Fox Red Labradors


About a Fox Red Labrador

Author: Gregg Tonkin, Little River Labradors

Normally when one thinks of a fox red Labrador they think of a very dark red. This may be true however it is the shade that makes a fox red and they can appear both medium to dark. In any case, the head and ears should appear red (again medium to dark) and based upon the coat type will determine how dark the body is. Many yellow Labradors have what is called the chinchilla effect where a hair shaft can be totally one color or only a percentage of the guard hair reflects the color. We have had fox red Labradors where only about 20% of the end of the shaft shows the red color. The head and ears were dark but the body looked medium at best and in fact some questioned if indeed they were fox red. One would only need to look close to see the red in the coat versus the dark honey brown of a normal yellow. It is the shade not the degree of darkness that determines if the Labrador is a fox red or not. This "chinchilla effect" can very greatly dog to dog.

Breeders of "true fox reds" will quickly point out that some yellow Labs professed to be "fox-red" are really more dark tan than red and are therefore, not "true fox-reds". The difference in concentration of red color (determined by the "ay" or "as" allele of the A locus) is dependent upon the alleles at the C locus. The "C" allele allows for full expression and intensity of red tones, while the "cch" allele will dilute the red to a clear tan color.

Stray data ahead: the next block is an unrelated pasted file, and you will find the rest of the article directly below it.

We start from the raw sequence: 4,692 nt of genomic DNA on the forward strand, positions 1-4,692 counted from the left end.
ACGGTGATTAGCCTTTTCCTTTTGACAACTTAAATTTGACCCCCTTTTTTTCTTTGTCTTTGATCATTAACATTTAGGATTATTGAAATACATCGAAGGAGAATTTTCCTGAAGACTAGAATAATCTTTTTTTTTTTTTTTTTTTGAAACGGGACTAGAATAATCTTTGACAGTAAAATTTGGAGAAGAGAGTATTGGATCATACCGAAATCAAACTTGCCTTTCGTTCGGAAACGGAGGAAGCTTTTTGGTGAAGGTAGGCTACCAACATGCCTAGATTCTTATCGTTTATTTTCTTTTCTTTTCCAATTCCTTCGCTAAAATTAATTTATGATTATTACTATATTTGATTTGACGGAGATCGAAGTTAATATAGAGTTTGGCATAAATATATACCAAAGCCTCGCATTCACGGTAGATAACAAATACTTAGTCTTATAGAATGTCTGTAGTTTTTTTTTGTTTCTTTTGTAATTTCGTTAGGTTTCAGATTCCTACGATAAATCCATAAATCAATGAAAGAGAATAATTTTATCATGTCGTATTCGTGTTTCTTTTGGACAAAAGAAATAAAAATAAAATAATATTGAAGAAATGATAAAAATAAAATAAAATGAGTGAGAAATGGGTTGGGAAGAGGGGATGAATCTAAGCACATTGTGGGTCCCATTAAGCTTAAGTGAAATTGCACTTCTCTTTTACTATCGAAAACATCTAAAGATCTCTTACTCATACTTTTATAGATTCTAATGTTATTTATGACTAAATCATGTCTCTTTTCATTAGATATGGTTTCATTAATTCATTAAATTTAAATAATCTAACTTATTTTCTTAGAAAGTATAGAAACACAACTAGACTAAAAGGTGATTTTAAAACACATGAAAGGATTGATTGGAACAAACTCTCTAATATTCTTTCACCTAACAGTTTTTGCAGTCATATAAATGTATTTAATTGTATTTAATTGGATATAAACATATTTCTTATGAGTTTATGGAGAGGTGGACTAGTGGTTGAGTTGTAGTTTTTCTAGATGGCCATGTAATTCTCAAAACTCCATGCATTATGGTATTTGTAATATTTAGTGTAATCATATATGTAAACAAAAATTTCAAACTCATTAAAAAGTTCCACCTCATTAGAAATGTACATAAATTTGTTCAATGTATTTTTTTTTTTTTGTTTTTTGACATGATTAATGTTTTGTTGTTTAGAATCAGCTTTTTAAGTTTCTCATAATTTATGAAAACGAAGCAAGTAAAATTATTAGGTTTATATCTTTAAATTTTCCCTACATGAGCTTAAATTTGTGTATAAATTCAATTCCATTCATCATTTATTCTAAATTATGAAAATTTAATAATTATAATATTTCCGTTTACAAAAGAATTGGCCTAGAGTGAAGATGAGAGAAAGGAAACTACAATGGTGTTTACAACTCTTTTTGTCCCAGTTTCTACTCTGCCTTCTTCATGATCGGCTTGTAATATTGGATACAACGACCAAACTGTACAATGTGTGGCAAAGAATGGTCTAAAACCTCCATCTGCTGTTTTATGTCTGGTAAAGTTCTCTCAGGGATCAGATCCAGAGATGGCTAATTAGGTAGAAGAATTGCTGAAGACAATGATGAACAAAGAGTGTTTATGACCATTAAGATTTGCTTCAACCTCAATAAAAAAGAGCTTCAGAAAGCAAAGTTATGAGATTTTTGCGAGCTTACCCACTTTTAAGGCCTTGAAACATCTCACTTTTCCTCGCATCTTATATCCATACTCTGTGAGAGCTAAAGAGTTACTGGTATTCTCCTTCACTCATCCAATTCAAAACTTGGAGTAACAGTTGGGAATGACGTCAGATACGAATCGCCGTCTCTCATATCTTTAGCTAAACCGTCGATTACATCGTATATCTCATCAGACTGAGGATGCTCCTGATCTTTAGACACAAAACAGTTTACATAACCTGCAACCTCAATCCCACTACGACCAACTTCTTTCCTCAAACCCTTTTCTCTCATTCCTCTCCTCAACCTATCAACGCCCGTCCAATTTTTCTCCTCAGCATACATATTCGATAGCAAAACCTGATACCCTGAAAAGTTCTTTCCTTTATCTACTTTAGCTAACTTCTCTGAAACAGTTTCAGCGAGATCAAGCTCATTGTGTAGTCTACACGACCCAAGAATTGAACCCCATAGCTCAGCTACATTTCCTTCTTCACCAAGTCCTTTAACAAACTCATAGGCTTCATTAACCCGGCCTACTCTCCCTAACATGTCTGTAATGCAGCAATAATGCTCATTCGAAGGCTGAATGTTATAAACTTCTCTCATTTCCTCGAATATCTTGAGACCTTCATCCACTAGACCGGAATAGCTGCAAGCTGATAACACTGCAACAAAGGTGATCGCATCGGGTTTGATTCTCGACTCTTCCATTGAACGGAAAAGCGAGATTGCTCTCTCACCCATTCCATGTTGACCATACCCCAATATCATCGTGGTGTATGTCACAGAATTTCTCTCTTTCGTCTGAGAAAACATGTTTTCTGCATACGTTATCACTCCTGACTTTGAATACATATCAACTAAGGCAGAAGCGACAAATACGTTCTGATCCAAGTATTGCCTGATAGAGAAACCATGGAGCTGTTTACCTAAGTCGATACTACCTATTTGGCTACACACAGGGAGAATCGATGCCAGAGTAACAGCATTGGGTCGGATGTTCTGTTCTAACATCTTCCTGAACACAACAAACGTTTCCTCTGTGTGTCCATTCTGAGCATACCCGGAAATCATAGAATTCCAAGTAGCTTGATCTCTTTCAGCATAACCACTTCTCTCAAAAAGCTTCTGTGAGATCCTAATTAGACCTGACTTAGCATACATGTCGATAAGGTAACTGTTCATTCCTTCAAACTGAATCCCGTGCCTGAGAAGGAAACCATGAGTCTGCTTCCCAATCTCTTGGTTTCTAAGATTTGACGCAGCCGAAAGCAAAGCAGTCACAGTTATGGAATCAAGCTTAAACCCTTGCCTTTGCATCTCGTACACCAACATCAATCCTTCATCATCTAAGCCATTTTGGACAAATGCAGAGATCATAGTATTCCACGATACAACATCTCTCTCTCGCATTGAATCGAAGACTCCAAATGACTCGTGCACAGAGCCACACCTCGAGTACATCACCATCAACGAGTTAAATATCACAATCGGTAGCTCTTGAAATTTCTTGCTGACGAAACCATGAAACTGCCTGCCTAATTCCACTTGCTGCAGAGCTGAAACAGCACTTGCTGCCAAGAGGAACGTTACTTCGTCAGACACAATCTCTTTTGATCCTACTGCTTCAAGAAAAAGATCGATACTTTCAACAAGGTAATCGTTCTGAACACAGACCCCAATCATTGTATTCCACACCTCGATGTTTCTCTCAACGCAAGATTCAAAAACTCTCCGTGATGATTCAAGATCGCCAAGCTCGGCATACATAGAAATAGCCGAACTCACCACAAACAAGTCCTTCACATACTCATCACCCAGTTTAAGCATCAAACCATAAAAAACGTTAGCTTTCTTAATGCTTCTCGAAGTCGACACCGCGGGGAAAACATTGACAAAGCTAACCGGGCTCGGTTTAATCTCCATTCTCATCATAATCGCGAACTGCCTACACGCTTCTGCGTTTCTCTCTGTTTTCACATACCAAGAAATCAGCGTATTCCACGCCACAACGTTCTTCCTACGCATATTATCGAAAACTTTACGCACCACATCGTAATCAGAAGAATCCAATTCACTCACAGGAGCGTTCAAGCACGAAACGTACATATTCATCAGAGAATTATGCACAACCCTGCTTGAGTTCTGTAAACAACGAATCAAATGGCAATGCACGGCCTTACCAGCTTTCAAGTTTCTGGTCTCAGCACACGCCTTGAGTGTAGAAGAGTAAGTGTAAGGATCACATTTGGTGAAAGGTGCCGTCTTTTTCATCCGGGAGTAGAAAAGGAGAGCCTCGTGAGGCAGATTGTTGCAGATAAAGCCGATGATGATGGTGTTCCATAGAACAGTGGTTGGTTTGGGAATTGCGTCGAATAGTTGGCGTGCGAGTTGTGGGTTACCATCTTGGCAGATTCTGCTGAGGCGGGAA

Therefore, the genotype of each color variation is:

ay_B_ C_ee = True Fox-Red
as_B_C_ee * = True Fox-Red with Saddling**

ay_B_ cch _ee = Pseudo Fox-Red
as_B_cch_ee = Pseudo Fox-Red with Saddling**

* the underline denotes that the gene locus may be homozygous or heterozygous with a less dominant allele present at the partner-chromosome gene locus

** Labs with this genotype demonstrate the red coloring localized to certain areas of the body.

The "as" allele produces the "saddling effects" seen in many yellows in which there appears darker yellow pigmentation on the back, ears, legs, etc. compared to areas of light yellow on the shoulders, neck, and underside. The "as" allele also increases intensity of phaeomelanin, but restricts its production to the former mentioned areas on the Lab.

The observation that there appears to be no solid fox-red or solid "pseudo" fox-red Labs may be explained by Little's hypothesis that the combination of an "ay" in a homozygous "e" (yellow) dog is lethal. If Little's hypothesis is correct, then this would mean that all fox-red or "pseudo" fox-red Labs must be: as_B_C_ee or as_B_cch_ee, respectively.


Within a litter of fox reds you will always get a variation of shade from medium to dark. Even on breeding fox red to fox red, a variation of shading will result. On all fox red puppies, as they get older, the color will darken and in fact this color change can be dramatic. When one looks at a new puppy on coat shade, it must be remembered that you are looking at undercoat, not the guard hairs. This undercoat will appear to be the color of a brown paper bag. The key again is the head and ears, not the body. Another key on a fox red puppy is the pigment.